After reading this course, the participant should
be able to:
1. Define the different types of spina bifida.
2. Describe the guidelines for antibiotic prophylaxis.
3. Discuss the need for latex allergy precautions in the dental office.
4. List appropriate dental care modifications for patients with spina bifida.
Spina bifida is a neural tube defect that impedes
the complete development of the brain, spinal
cord, and/or their protective coverings. It is
caused by the failure of the fetus's spine to close properly
during the first month of pregnancy (Figure 1).1
The most common birth defect affecting the central
nervous system, approximately eight babies are
born each day in the United States with some form of
spina bifida.2 The causes of this birth defect are
unknown, but its risk can be reduced by 70%
through adequate supplemental intake of folic
acid. All women capable of becoming pregnant
should take 0.4 mg of folic acid every day. For
mothers who have had previous infants with neural tube defects, a prescription of 4 mg folic
acid per day beginning 1 month before
conception and continuing through the
first trimester of pregnancy is recommended.3
Spina bifida affects people in different
ways. Common side effects include hydrocephalus
(fluid on the brain), full or partial
paralysis, bladder and bowel control problems,
learning disorders, depression, latex
allergy, and social/sexual difficulties.4 With
more than 160,000 people currently living
with spina bifida in the US, dental professionals
need to be knowledgeable about the special
needs created by this birth defect so they
can effectively provide oral health care services
to this population.4 With advances in
treatment, more than 90% of children with
spina bifida today will live beyond the third
decade of life, and with supportive, comprehensive
health care, they can live normal, productive
Myelomeningocele Spina Bifida
There are four types of spina bifida: occulta,
closed neural tube defects, meningocele,
and myelomeningocele (Table 1). Myelomeningocele is the most common type and
is commonly associated with Chiari II malformation
(Figure 2), which consists of the
downward displacement of the cerebellar
vermis through the foramen magnum;
changes in the fourth ventricle; downward
displacement of the brainstem with potential
for altered pressures on the lower cranial
nerves; a smaller, tighter posterior fossa;
and a somewhat larger foramen magnum.1,6
Chiari II malformation presents in one out
of three children with myelo menin go cele
The development of symptoms
vary in complexity and
may be related to the individual's
age at presentation and
the severity of the malformation.
These symptoms include
difficulty swallowing that leads
to poor feeding, weak and
poor cry, inspiratory stridor
(noise on breathing in) frequently
exacerbated by crying,
arching of the head, and
possible facial weakness in
newborns and young infants.
The child and adolescent may
develop stiffness or spasticity of
the arms or hands, which may
lead to loss of sensation in the involved extremities. In the younger child,
balance control and coordination of movement
may be hindered.7
Approximately 70% to 90% of children
with myelomeningocele also have hydrocephalus,8 which requires the permanent
insertion of a shunt to drain excess fluid from
the head to another place where the body
can remove it naturally.9 Pediatric neurosurgeons
disagree on which shunt is preferred,
but the most commonly used is the ventriculoperitoneal
(VP) shunt. Table 2 summarizes the
various shunt options.9
Updated Guidelines on Antibiotic Prophylaxis
Patients at risk of bacteremia (blood infection),
may require antibiotic prophylaxis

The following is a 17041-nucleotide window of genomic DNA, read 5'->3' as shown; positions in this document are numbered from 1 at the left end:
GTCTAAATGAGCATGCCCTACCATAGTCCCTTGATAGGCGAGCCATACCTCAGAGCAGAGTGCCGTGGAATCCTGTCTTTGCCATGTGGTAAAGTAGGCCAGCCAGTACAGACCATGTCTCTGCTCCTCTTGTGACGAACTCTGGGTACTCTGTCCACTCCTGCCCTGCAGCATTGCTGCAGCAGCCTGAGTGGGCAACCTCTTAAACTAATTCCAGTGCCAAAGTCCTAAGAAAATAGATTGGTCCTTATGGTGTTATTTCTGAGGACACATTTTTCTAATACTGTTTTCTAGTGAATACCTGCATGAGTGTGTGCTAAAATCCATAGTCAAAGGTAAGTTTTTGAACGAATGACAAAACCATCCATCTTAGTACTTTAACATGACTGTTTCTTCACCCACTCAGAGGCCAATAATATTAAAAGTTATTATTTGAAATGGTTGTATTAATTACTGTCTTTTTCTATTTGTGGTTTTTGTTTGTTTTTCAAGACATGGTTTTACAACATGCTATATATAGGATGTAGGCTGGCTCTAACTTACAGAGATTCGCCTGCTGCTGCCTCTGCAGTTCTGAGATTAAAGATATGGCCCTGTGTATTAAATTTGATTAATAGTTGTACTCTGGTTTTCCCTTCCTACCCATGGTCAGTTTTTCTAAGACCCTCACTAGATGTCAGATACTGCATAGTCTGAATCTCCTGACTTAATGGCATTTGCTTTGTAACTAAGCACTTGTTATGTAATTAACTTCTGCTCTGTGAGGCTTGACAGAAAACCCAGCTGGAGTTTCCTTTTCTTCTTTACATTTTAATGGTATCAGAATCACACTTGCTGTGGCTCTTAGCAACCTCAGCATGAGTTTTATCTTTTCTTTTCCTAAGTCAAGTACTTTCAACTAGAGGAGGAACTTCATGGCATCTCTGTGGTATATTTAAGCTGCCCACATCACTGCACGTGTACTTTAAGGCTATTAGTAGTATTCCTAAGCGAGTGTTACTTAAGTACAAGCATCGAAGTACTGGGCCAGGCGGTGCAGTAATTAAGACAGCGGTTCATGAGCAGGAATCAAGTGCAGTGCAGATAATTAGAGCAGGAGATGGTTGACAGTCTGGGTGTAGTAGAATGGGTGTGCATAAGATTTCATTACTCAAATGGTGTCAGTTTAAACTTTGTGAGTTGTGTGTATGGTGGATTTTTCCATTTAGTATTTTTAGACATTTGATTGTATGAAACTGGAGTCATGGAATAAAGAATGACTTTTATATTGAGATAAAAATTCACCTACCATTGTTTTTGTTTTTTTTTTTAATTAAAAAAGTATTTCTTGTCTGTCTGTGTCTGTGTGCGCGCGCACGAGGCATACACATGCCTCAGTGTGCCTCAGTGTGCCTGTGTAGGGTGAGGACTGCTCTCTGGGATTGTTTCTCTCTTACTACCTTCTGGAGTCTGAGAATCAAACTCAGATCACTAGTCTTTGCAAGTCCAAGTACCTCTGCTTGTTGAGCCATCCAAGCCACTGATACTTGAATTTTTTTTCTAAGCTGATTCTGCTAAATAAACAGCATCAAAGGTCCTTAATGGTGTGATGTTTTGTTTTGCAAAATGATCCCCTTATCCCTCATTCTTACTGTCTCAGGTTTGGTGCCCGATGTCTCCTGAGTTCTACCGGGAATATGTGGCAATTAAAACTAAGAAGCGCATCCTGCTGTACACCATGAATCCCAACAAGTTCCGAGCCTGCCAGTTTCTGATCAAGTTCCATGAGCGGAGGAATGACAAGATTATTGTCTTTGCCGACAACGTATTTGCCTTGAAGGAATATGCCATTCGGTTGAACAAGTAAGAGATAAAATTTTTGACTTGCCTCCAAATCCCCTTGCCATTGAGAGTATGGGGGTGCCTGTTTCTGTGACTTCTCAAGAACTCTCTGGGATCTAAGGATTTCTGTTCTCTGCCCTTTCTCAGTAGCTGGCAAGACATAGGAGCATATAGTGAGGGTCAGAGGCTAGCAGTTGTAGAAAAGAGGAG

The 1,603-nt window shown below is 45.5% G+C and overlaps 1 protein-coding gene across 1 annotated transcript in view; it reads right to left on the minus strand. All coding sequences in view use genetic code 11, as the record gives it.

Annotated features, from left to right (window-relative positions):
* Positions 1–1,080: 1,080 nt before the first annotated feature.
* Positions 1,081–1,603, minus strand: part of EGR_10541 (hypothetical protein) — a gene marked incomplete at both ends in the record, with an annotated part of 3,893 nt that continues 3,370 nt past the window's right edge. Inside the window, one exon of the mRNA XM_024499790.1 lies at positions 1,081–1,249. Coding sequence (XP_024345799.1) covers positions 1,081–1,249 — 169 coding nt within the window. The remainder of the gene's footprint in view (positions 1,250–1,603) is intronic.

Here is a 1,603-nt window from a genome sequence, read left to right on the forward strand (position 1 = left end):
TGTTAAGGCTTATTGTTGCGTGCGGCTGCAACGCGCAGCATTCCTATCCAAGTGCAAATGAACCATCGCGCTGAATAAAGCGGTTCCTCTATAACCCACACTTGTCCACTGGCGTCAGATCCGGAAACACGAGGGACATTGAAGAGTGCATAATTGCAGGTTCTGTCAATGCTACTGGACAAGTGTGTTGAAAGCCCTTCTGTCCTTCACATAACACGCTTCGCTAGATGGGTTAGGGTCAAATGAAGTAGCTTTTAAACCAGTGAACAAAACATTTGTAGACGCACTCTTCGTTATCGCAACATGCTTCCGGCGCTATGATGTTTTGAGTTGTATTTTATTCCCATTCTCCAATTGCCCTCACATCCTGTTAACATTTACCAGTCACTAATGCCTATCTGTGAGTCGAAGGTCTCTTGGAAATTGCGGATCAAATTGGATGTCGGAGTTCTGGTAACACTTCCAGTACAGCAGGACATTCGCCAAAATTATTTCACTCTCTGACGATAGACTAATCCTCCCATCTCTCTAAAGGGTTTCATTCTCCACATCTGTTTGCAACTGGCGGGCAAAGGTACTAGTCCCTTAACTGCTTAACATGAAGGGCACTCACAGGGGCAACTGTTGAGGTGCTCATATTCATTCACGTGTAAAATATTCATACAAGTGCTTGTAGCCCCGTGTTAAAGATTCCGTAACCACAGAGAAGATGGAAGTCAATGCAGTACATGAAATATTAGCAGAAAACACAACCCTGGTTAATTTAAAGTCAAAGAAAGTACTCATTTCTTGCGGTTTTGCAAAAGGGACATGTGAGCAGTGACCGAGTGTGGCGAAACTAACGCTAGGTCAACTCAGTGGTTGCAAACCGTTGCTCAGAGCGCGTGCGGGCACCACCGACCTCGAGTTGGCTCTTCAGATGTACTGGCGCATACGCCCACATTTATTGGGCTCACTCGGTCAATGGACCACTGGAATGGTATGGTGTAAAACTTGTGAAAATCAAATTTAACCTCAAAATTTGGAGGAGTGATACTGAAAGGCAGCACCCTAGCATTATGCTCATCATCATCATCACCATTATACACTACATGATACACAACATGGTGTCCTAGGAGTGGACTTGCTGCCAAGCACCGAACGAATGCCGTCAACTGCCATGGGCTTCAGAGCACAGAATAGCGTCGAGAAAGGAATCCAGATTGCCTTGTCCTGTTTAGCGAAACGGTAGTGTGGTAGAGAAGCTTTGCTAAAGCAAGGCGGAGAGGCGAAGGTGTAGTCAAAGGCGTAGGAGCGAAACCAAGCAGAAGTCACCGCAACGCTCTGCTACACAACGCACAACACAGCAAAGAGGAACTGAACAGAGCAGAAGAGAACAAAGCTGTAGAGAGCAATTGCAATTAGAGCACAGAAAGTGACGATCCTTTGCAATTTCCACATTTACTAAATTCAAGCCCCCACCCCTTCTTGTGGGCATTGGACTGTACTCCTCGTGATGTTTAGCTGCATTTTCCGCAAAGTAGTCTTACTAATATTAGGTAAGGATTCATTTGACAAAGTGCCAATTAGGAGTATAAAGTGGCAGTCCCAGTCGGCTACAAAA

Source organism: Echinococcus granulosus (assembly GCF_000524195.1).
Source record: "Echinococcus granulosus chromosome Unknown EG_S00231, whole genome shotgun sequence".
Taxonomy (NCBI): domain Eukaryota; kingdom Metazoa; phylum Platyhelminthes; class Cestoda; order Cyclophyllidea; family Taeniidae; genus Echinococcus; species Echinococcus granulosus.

(AP) before dental treatment. Patients with
spina bifida who have ventriculoatrial, ventriculocardiac,
or ventriculovenus shunts for
hydrocephalus are at risk of bacteremia due
to their vascular access. In contrast, VP
shunts do not involve any vascular structures
and do not require AP.
Several factors should be considered
before AP is recommended. In consultation
with the American Heart Association, the
American Academy of Pediatric Dentistry (AAPD) recommends the conservative and
judicious use of AP in order to minimize the
risk of resistant organism development.10 Table 3 summarizes the AAPD's statement on
AP for dental procedures.10 When treating a
patient with a vascular shunt, consulting his
or her physician is prudent.10
AP is typically recommended for all dental
procedures that involve manipulation of gingival
tissue, the periapical region of teeth, or
perforation of the oral mucosa. Procedures,
such as routine anesthetic injections through
noninfected tissue, dental radiographs,
placement of removable prosthodontics or
orthodontic appliances, adjustment of orthodontic
appliances, placement of orthodontic
brackets, shedding of deciduous teeth, and
bleeding from trauma to the lips or oral
mucosa, no longer require AP.10
Risk Management for Latex Allergy
Children with spina bifida are at increased
risk of latex allergy, with more than 70%
exhibiting symptoms of this potentially dangerous
allergy. Why people with spina bifida are predisposed to latex allergy is unknown,
although, it is surmised that the more contact
a person has with latex, the greater the risk
of allergy, as is the case with health care
personnel. It may be that because patients
with spina bifida often have shunts, other
allergies, and need frequent health care, they
are at greater risk. Additionally, children with
a strong or confirmed allergy to bananas are
most likely allergic to latex as well.11
The dental office contains many sources
of latex, such as gloves, rubber dams, suction
tips, air or water syringes, impression
materials, mixing bowls, blood pressure
cuffs, gutta-percha, orthodontic rubber
bands, and nitrous oxide reservoirs.12 When
treating patients with spina bifida in the
dental office, a latex-free environment must
be maintained. If latex-safe rooms are not
available, elective patients should be scheduled
for treatment in the morning in order
to minimize exposure to airborne latex.11 The use of latex-free equipment and all precautionary
measures taken during patient
contact should be documented. Signs of an
allergic reaction may include: irritated eyes,
sneezing and coughing, rash, wheezing,
difficulty breathing, and drop in blood pressure.
Latex allergy can be fatal so injectable
epinephrine should be available and the
practice should be well prepared for an
Oral Care Considerations
Treating children with spina bifida can be
challenging, but through modifications in